They are the largest eusocial wasp in Europe and among the most impressive of all British insects. At over 35mm long, the Queen is a magnificent sight.

You always know when they are around as they produce an unmistakable and loud buzz not wildly dissimilar to the noise made by the little scooters also known as Vespas.

This buzzing and droning sounds become more intense when they are threatened or distressed. Listen carefully – they can turn on you faster than you can react to them.

When Will You See Hornets?

We are commonly called to suspected Hornets nests across Bristol at the start of the year in April and May, but these are almost always queens of other species preparing new nests or looking for suitable nesting sites.

It is not until mid-July that we get the calls to deal with massive wasps and know that this time it is likely to be the real thing.

What Does A Hornets Nest Look Like?

queen hornet on nest tending larvae
A queen hornet tends to her young in a garden shed in Bristol

A mature hornets’ nest can contain close to a thousand mature adults and will consume thousands of insects every day from within a radius of around 3000 meters. This can be extremely beneficial for your gardener and is a powerful plus point to the usefulness of these insects.

European hornets nests resemble upside-down buckets and for the most part, are about the size of a football, made of chewed wood mixed with saliva to produce a pulp that sets in seconds. This is why they are also called paper wasps.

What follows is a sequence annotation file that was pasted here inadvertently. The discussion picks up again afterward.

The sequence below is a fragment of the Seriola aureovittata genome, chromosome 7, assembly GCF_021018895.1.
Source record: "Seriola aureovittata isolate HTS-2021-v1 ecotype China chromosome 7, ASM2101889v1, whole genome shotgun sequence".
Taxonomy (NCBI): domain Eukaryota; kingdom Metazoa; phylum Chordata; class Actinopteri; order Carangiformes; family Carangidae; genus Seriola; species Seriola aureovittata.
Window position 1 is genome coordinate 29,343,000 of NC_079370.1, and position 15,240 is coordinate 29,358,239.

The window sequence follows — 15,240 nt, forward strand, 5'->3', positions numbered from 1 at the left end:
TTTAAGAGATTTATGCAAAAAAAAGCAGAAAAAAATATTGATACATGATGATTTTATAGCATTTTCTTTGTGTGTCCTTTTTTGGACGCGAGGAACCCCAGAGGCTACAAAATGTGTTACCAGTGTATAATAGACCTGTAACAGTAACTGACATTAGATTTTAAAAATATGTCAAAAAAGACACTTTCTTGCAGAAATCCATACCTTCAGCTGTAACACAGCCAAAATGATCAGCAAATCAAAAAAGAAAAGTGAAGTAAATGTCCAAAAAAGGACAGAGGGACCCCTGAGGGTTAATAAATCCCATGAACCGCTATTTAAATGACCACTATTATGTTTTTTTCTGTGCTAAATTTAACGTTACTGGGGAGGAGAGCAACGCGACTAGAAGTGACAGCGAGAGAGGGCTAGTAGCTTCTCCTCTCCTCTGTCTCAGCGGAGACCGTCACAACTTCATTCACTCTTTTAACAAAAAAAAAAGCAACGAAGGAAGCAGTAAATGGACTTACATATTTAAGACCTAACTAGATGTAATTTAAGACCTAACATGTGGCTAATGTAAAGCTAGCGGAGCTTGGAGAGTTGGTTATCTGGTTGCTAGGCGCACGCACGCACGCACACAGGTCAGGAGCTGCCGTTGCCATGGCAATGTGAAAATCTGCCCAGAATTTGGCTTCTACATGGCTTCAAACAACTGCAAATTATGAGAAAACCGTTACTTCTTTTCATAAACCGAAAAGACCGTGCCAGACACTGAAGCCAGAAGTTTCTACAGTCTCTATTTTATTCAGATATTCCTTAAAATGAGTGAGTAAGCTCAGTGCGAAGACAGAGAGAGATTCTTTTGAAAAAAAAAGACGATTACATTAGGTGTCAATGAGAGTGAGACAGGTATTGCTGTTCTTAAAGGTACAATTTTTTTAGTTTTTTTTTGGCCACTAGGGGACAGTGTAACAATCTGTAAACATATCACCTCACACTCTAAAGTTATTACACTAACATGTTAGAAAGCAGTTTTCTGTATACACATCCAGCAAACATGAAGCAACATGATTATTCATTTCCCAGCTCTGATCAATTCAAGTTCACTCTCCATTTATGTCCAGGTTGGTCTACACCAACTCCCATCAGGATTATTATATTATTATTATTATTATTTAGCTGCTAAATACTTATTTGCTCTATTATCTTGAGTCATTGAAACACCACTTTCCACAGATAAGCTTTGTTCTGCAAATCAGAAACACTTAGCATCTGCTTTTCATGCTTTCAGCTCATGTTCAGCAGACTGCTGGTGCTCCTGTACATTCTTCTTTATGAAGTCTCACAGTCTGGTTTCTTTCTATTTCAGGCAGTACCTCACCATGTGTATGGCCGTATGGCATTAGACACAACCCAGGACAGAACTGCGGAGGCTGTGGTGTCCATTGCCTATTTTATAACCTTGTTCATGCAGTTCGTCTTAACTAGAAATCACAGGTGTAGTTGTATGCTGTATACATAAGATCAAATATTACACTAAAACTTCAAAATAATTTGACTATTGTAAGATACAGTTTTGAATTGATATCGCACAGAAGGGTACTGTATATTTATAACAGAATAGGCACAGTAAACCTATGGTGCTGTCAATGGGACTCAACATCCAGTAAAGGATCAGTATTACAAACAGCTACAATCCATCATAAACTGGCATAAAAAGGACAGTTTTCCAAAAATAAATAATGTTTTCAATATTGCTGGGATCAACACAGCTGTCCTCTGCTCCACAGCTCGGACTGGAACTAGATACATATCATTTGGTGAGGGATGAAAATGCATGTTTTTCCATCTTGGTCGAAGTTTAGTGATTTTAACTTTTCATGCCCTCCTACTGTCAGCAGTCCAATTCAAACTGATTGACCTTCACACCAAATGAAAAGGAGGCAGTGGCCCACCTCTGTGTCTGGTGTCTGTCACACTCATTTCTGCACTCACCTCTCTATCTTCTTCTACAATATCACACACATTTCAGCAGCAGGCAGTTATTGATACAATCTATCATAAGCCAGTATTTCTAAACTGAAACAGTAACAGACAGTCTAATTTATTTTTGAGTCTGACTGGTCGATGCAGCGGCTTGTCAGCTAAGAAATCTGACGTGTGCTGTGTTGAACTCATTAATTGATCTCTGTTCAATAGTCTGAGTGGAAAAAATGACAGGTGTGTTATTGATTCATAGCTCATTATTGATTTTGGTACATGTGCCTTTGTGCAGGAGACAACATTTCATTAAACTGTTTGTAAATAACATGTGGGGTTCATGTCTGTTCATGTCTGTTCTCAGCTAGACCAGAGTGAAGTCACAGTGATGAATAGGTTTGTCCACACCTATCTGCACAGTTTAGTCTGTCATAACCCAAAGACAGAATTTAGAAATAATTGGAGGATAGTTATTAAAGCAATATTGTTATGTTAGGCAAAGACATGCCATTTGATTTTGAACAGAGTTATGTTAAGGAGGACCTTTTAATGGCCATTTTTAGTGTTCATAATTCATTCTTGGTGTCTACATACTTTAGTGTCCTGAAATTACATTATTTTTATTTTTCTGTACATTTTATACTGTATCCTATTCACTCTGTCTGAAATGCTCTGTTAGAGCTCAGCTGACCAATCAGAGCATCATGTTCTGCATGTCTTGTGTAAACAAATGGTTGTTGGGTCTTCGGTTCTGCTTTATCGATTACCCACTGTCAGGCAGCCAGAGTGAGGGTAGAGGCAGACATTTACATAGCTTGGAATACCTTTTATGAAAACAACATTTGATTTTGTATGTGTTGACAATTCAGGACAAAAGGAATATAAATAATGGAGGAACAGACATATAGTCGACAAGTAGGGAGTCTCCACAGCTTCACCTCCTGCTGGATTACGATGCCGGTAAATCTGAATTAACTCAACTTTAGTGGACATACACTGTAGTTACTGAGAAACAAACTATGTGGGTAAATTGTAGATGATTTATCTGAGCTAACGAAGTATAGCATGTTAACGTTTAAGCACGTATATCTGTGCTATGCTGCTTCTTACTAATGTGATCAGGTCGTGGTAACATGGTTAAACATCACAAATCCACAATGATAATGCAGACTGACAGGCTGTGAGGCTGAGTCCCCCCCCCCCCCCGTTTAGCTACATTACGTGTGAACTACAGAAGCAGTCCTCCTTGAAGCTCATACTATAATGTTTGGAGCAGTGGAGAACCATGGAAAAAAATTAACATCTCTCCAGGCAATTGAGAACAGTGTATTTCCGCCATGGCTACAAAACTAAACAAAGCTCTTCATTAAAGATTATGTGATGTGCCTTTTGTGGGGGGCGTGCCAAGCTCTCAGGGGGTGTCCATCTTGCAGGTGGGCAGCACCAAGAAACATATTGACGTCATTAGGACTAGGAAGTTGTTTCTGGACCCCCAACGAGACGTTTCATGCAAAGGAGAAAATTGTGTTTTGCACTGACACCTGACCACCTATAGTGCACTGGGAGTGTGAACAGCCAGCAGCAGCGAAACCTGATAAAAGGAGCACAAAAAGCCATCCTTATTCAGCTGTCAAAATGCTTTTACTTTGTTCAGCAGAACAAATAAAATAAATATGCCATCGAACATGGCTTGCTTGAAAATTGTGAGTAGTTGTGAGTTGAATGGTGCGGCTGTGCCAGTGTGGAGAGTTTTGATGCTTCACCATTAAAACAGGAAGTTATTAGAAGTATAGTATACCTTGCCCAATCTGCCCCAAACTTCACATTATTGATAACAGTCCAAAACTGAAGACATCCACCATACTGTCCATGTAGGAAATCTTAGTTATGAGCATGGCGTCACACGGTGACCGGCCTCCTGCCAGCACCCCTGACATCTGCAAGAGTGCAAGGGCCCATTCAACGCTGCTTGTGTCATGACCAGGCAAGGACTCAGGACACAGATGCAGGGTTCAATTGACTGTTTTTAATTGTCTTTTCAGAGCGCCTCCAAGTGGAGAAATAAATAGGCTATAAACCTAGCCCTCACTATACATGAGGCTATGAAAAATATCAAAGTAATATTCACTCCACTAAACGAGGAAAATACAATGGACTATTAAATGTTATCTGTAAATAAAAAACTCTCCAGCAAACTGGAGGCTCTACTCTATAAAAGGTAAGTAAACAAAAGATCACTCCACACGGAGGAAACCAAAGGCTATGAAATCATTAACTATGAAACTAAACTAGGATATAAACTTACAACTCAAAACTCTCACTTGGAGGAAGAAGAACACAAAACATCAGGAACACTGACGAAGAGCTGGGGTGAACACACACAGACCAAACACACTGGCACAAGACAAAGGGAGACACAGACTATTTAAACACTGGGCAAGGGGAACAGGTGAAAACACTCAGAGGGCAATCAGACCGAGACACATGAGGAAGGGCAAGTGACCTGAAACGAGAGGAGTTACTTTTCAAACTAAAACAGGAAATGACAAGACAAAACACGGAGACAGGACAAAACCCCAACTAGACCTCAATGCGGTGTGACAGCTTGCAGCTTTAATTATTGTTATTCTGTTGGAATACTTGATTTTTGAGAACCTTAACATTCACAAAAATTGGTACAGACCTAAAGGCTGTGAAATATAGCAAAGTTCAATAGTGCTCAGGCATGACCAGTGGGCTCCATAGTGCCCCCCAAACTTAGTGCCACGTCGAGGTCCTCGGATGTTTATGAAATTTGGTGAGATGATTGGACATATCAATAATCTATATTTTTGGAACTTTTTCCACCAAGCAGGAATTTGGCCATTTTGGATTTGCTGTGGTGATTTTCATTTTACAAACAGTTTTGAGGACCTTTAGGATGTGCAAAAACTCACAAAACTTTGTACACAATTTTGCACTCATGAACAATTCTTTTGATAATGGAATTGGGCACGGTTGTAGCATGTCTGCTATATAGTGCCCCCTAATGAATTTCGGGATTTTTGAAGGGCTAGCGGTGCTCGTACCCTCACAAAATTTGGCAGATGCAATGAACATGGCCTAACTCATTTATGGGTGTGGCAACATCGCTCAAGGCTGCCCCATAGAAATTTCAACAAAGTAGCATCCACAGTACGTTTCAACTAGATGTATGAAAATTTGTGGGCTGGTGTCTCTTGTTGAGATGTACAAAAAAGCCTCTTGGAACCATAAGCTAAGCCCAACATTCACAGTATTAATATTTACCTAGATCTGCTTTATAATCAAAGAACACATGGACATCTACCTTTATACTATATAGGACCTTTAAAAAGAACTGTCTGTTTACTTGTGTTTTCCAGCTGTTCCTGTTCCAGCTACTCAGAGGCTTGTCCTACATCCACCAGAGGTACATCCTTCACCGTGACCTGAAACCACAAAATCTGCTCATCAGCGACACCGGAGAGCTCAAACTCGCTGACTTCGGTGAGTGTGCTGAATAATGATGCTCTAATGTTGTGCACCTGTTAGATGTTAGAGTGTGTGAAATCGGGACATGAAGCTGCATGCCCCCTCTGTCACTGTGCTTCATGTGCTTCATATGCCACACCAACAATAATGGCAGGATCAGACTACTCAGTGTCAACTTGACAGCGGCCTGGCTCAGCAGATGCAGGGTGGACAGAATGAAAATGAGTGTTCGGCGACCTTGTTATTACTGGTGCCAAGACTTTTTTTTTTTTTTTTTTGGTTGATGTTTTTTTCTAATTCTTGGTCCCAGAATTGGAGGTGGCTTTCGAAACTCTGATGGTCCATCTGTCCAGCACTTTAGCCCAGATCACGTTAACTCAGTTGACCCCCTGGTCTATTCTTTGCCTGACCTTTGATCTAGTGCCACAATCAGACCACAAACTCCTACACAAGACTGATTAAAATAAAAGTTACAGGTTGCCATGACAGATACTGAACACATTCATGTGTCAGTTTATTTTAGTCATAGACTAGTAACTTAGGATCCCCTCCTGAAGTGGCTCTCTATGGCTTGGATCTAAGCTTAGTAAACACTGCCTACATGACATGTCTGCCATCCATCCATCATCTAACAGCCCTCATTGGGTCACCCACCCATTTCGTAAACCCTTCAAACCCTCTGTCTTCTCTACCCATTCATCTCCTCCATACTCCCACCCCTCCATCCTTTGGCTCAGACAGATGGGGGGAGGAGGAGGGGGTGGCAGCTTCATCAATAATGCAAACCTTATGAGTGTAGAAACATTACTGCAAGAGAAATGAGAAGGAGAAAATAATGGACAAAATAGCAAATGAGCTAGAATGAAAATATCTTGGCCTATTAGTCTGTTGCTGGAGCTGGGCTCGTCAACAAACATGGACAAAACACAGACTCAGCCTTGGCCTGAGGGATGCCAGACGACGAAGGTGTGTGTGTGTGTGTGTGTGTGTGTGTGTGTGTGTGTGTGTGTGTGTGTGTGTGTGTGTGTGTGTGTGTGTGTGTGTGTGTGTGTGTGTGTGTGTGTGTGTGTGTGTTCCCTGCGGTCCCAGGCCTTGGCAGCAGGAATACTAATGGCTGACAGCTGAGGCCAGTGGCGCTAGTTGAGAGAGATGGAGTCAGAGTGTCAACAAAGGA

The debris from a large hornet’s nest will generate a substantial amount of waste. Because the nest is like a bucket, waste simply forms a large pile beneath the nest.

Waste piles often cause structural water damage to walls and ceilings, costing many hundreds to repair.

Moving Live Nests

Where control is felt absolutely necessary, re-siting of Hornets nests has been attempted successfully.

For this reason, the resiting of nests could be seen as a billable option for you to consider where you are environmentally conscientious and you have the expertise and an appropriate place to safely re-site the nest.

What Does a Hornets Nest Treatment Cost?

Hornet nests or Hornets hives as some people refer to them, require real care to control and treat safely. Wasp Control starts from £50.00.

At PestBristol our expert, insect control services are faster, more thorough and more flexible than many other providers.

As a result, we are usually on-site within hours or even faster if it is an emergency. We do charge a small inspection fee but this is refundable against any treatment carried out.

Are British Hornets Different?

No – British hornets are no different to European hornets. They are exactly the same species. Sometimes it can be easy to consider anything from the continent or overseas as an unwanted intruder, but these insects have been on British soil for centuries and more probably, millennia.

Academic – about European hornets (Vespa crabro).